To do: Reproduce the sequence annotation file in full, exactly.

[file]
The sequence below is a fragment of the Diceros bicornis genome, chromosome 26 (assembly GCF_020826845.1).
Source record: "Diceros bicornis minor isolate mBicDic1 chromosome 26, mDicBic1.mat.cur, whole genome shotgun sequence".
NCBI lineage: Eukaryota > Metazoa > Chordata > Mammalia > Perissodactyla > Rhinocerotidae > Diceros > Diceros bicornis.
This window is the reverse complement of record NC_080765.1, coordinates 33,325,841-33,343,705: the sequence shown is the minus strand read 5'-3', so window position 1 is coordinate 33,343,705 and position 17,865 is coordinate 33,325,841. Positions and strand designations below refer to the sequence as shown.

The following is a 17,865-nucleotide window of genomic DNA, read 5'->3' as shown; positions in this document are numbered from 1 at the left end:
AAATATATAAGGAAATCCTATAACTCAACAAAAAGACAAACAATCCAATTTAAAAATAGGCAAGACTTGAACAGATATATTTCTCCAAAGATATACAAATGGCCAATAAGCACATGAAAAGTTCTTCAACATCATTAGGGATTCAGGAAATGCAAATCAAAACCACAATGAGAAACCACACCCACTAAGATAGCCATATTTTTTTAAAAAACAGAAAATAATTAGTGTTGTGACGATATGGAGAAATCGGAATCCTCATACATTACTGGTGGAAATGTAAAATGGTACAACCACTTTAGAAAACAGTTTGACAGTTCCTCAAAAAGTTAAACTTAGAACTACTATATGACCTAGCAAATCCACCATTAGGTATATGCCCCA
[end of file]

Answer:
The sequence below is a fragment of the Diceros bicornis genome, chromosome 26 (assembly GCF_020826845.1).
Source record: "Diceros bicornis minor isolate mBicDic1 chromosome 26, mDicBic1.mat.cur, whole genome shotgun sequence".
NCBI lineage: Eukaryota > Metazoa > Chordata > Mammalia > Perissodactyla > Rhinocerotidae > Diceros > Diceros bicornis.
This window is the reverse complement of record NC_080765.1, coordinates 33,325,841-33,343,705: the sequence shown is the minus strand read 5'-3', so window position 1 is coordinate 33,343,705 and position 17,865 is coordinate 33,325,841. Positions and strand designations below refer to the sequence as shown.

The following is a 17,865-nucleotide window of genomic DNA, read 5'->3' as shown; positions in this document are numbered from 1 at the left end:
AAATATATAAGGAAATCCTATAACTCAACAAAAAGACAAACAATCCAATTTAAAAATAGGCAAGACTTGAACAGATATATTTCTCCAAAGATATACAAATGGCCAATAAGCACATGAAAAGTTCTTCAACATCATTAGGGATTCAGGAAATGCAAATCAAAACCACAATGAGAAACCACACCCACTAAGATAGCCATATTTTTTTAAAAAACAGAAAATAATTAGTGTTGTGACGATATGGAGAAATCGGAATCCTCATACATTACTGGTGGAAATGTAAAATGGTACAACCACTTTAGAAAACAGTTTGACAGTTCCTCAAAAAGTTAAACTTAGAACTACTATATGACCTAGCAAATCCACCATTAGGTATATGCCCCA